Join Adam Crespi for an in-depth discussion in this video Customizing a player controller, part of Unreal Engine: Architectural Visualization.
- Modern game engines present unique opportunities for interior designers and architects doing Design Visualization. Rather than say to a client, "Here's your design in a picture," you can say instead, "Come walk through your new office. "Come experience the space, open the doors, "see what it's like at your desk." It provides a way for a client to navigate through and really experience that design. I've opened up the Epic Games Launcher and I'm going to Launch the Unreal Engine, creating a project and then bringing content in.
I'll click on the Launch button. This opens up the Unreal Project browser and in here, we can see we've got two different tabs, Projects, which lists past projects we've worked on, for example, and New Project. I'll click on the New Project tab and I've got options here, either C++ or Blueprint.
The difference here is if you've got an integrated development environment along with Unreal, such as Microsoft Visual Studio. Those allow you to get deeper in the code in C++. For our purposes, though, we'll just use a Blueprint template, which allows us a good deal of interactivity using a node-based system called Blueprint inside Unreal. I'll make a FirstPerson Blueprint as this will give me a default FirstPerson controller to run around my design. I'm going to make sure I've got No Starter Content selected as I don't want to have rocks and doors and so forth that come with Unreal.
Instead I want, effectively, almost a blank project. I'm working to the Desktop or Console at maximum quality and I'm ready to browse to my Exercise Files folder and create this project. I browse to the folder and what I'm going to do is name this project U01_01. The reason for the U there is that Unreal doesn't like to have a number to start the name of a project so I'm going to put U for Unreal, M for Maya and D for 3ds Max, for example so that I can find the different projects I'm working in.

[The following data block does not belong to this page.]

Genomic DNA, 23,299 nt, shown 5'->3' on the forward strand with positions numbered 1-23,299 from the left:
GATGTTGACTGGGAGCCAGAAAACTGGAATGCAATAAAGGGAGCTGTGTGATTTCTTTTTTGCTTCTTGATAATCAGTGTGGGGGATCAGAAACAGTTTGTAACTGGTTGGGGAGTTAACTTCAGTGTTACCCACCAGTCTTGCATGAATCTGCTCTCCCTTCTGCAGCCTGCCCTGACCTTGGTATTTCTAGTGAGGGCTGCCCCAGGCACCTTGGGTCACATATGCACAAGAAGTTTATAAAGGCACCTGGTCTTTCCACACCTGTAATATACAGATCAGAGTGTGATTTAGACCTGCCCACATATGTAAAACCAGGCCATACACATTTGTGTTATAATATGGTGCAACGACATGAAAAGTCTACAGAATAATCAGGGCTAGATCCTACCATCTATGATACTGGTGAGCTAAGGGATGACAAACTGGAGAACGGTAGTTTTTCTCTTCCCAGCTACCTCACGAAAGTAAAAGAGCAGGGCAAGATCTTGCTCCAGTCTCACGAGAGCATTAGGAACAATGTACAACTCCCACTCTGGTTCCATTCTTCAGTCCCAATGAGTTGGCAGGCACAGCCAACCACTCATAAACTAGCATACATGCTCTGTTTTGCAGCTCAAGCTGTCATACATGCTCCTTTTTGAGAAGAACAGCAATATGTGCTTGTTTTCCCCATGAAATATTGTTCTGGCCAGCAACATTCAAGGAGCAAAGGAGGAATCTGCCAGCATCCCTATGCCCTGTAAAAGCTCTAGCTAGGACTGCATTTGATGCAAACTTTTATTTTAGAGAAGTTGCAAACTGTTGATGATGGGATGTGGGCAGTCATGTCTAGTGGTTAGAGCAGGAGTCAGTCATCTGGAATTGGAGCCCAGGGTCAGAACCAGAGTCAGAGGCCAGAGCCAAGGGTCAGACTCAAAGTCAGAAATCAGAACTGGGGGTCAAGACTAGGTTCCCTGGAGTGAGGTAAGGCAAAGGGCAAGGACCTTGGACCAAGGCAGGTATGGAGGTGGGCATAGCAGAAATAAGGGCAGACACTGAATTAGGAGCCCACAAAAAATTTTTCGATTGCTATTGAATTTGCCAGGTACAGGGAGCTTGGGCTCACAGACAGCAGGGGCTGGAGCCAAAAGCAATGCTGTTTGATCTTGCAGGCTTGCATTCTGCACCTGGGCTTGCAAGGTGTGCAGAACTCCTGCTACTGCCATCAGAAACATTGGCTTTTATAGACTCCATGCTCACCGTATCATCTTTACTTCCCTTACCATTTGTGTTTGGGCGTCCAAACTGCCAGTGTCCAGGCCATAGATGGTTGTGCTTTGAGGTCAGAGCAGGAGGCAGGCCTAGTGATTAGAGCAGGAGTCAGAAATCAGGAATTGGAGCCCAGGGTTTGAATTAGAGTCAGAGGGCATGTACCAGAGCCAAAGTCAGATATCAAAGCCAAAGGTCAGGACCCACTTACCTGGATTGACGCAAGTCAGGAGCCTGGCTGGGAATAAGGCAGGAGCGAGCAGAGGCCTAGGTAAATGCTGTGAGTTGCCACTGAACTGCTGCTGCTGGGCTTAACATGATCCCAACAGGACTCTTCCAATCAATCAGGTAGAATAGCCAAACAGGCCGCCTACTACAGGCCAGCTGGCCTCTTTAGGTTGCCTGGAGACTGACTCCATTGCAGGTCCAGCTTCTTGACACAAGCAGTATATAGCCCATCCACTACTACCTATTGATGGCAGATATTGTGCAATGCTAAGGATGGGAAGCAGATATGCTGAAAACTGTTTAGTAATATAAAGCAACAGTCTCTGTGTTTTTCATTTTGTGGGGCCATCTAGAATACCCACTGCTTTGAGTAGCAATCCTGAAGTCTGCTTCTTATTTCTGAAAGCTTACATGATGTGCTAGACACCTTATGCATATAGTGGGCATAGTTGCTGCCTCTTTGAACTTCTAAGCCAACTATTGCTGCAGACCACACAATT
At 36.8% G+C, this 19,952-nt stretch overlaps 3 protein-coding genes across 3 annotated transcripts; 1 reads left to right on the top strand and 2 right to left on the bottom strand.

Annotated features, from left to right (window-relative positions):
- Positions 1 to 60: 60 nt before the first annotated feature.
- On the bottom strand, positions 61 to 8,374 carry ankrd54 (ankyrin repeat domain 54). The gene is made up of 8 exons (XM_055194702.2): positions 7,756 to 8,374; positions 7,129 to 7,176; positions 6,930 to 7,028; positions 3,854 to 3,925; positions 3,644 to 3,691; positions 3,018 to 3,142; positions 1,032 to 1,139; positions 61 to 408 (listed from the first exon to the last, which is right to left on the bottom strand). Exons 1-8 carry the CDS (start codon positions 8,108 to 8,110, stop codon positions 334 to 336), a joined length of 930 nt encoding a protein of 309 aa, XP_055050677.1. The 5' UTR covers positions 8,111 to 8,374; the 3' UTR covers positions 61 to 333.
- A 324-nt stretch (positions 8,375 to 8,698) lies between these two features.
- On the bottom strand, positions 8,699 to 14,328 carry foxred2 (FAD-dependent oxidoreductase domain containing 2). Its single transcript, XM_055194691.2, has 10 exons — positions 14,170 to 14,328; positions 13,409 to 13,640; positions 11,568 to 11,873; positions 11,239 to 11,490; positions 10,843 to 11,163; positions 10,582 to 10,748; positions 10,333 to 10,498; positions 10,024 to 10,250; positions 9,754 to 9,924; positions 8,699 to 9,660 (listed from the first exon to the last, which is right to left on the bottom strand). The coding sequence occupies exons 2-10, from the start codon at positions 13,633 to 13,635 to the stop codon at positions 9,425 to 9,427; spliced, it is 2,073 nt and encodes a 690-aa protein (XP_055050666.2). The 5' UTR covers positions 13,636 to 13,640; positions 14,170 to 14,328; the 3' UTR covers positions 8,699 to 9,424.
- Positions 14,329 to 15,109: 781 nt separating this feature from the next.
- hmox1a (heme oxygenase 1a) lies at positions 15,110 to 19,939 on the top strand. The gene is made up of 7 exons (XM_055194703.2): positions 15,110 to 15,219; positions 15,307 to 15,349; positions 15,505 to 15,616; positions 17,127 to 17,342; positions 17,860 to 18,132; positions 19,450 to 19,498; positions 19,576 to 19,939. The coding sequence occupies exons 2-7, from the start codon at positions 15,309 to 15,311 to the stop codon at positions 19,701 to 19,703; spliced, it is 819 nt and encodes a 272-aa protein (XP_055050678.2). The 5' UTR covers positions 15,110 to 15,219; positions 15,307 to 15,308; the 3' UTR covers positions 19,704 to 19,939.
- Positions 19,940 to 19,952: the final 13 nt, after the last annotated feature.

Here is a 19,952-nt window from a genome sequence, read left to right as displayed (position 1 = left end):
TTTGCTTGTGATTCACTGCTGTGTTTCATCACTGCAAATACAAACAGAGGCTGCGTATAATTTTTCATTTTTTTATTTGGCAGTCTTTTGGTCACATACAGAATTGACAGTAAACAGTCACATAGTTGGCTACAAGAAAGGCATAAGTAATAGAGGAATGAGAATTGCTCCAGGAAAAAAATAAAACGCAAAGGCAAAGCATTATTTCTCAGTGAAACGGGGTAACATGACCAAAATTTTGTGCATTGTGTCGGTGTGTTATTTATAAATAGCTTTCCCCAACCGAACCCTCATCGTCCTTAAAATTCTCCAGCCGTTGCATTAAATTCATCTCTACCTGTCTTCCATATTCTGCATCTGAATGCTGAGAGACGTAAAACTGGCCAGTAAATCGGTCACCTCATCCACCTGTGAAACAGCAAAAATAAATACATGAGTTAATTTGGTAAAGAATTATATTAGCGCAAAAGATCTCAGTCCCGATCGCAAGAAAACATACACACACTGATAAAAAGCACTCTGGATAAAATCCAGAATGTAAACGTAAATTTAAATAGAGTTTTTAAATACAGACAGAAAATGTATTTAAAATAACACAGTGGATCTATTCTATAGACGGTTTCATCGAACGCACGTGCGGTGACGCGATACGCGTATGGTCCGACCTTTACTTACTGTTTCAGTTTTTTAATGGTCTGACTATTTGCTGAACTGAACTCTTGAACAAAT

I'll hit Create Project and then Unreal will create that project and open up the Unreal Editor. As we can see, Unreal now shows it's opening, in the Editor, my project, U01_01. This is the Unreal Editor and I've got a FirstPerson Template available.
We can see our FirstPersonCharacter here in the view holding Alt and clicking the left mouse field to orbit around. There's also a default Arena with some white cubes and a label, FirstPerson Template. What I'll do to begin is start taking out some of those pieces. I'll select the Cubes, picking Cubes, scrolling down and holding Shift and picking LargeCube2 and pressing Delete. I'm using my World Outliner here where everything going on in the World is organized by name and by folder, if needed.
I'll also take out the Arena and, while I'm at it, I'll make sure that there's nothing else left in here that might interfere. It looks pretty good. What I've got going on is the Basic Lighting, a Daylight system, some Render FX, AtmosphericFog and GlobalPostProcess for a effects such as depth of field and a basic SphericReflectionCapture, which gives us the ability to capture reflections and put them on objects as if we were dynamically generating reflections. There's also my FirstPersonCharacter and a SkySphere.